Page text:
There was this humorous Marwari-Bengali tiff in the play, so how did you come out with this idea?
|The Marwari-Bengali clash at "Hum Aur Godot"|
Somudranil Sarkar - “I want to quote and quote one line from the play where the Bengali man is telling the Marwari person, ‘You’ll only eat bhujiya and swell your belly and butt.’ Let me also share a personal experience of mine. One day while returning in a metro from Shyambazar, I saw this group of Marwari just discussing about bhujia for a long a stretch of 30 minutes, I was dumbstruck to see how people can just talk about some mere bhujiya in such different ways! “
If you look around it’s a daily story everywhere, an on-going clash between the two different mentalities. So basically we wanted to have fun through the portrayal of these little diurnal nuances. The stereotypical Bengali, only concerned about intellectualism and communism, while the other only revolving around bhujiya. But the irony lies in the fact, that both of them are their only constant company having nowhere to go like that of Estragon and Vladimir. So keeping the structure of the characters intact, we portrayed two contradictory characters, and nothing would have matched better than a Marwari and Bengali contradiction.
Somudranil, where did you get the inspiration to play the role of the Bengali poet, Nilkantha Bagchi?
|Somudranil Sarkar in the middle|
Firstly, it was more of a persuasion than an inspiration! (Laughs). Back to the days of childhood when I would often visit Nandan to watch theatres, just outside the Academy, I would see a so called ‘intellectual’ crowd comprising of both young and old generations, sharing bits and pieces of moral lectures. Majority would dress themselves up in punjabi, baggy jeans, a lose bag slinging from the shoulder and a cigarette (must) in their hands. Few would go on uttering the needs to understand communism in order to understand everything around, while someone would promptly comment that Rabindranath Tagore wasn’t a reactionary. This would continue when someone would counterfeit that one needs to understand the in depth notion of Ritwik Ghatak’s movie in order to understand cinema. These bits and pieces of observations motivated me to create this one character of a perfect Bengali.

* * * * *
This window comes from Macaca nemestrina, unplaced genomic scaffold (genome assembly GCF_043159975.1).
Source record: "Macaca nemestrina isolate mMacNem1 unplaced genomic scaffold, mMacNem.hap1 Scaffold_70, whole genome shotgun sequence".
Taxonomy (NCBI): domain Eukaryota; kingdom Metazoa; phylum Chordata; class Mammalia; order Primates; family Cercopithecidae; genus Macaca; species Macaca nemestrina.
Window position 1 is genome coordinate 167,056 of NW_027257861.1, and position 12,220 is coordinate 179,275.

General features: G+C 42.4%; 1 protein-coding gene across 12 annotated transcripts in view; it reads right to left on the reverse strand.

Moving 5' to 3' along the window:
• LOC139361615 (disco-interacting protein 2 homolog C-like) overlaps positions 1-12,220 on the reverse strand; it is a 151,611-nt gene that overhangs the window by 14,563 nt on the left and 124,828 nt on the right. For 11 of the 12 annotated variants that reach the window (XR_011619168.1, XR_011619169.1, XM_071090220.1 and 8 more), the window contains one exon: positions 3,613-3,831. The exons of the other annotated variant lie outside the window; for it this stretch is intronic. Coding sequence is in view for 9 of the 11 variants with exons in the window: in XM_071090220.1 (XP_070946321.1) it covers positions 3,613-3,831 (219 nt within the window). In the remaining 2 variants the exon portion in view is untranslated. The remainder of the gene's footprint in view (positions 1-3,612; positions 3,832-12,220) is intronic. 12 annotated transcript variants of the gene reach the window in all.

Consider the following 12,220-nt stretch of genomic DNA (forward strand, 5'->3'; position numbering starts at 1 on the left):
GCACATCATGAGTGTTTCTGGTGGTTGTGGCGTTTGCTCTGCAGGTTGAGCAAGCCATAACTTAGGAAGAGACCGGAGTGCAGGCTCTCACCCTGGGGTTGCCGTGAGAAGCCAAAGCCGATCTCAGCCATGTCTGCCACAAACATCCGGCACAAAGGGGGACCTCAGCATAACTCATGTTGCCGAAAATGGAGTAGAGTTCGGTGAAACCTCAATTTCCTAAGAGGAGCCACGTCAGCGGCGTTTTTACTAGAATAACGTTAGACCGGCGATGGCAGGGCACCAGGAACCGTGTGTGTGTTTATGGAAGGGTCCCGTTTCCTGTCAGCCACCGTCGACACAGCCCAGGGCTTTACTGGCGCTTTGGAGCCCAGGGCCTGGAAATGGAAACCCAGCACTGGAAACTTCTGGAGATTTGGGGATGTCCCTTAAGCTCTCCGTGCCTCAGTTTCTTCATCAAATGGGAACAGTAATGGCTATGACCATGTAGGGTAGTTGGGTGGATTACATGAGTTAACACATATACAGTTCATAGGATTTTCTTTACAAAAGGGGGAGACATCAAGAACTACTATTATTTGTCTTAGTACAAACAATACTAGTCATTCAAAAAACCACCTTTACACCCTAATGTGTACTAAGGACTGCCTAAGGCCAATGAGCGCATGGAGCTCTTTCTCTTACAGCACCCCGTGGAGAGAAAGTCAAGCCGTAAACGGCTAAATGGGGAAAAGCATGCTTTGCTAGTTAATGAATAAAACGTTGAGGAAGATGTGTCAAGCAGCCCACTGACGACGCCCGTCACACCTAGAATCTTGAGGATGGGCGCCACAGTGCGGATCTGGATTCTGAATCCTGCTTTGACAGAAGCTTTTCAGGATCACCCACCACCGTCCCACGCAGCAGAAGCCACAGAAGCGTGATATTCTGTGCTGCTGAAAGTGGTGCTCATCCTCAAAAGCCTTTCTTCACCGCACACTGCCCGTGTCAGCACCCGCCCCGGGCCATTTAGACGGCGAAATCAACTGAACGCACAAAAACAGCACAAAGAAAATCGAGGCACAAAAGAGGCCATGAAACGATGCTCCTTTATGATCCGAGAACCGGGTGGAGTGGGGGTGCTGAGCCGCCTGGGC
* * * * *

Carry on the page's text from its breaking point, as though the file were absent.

How and why does the theatre of absurd appeal to you?
Firstly because it hasn’t been in practice for a long period of time. There’s always been drawing room comedy and political plotted plays and very few attempted theatre of absurd have been performed, yet they failed to cast an impact on the audience. What keeps us striking is, we all are living through absurd situations all the times. To draw examples, Hok Kolorob movement of Jadavpur University had immense influence on the concept of the play. Also the present scenario of seeking justice for Rohit Vemula. It had all started with a different motive while ended up resulting to a different one. So this is it, to wait continuously for something and the failure to achieve that wait, to get lost in the nothingness of the situation catapulted the play for us. Also being an actor, there should always be openings for interpretation in your acting, so from that point of view as well, the theatre of absurd is appealing. The bed rock of absurd theatre is that existential question, that needs to be presented in a startling way.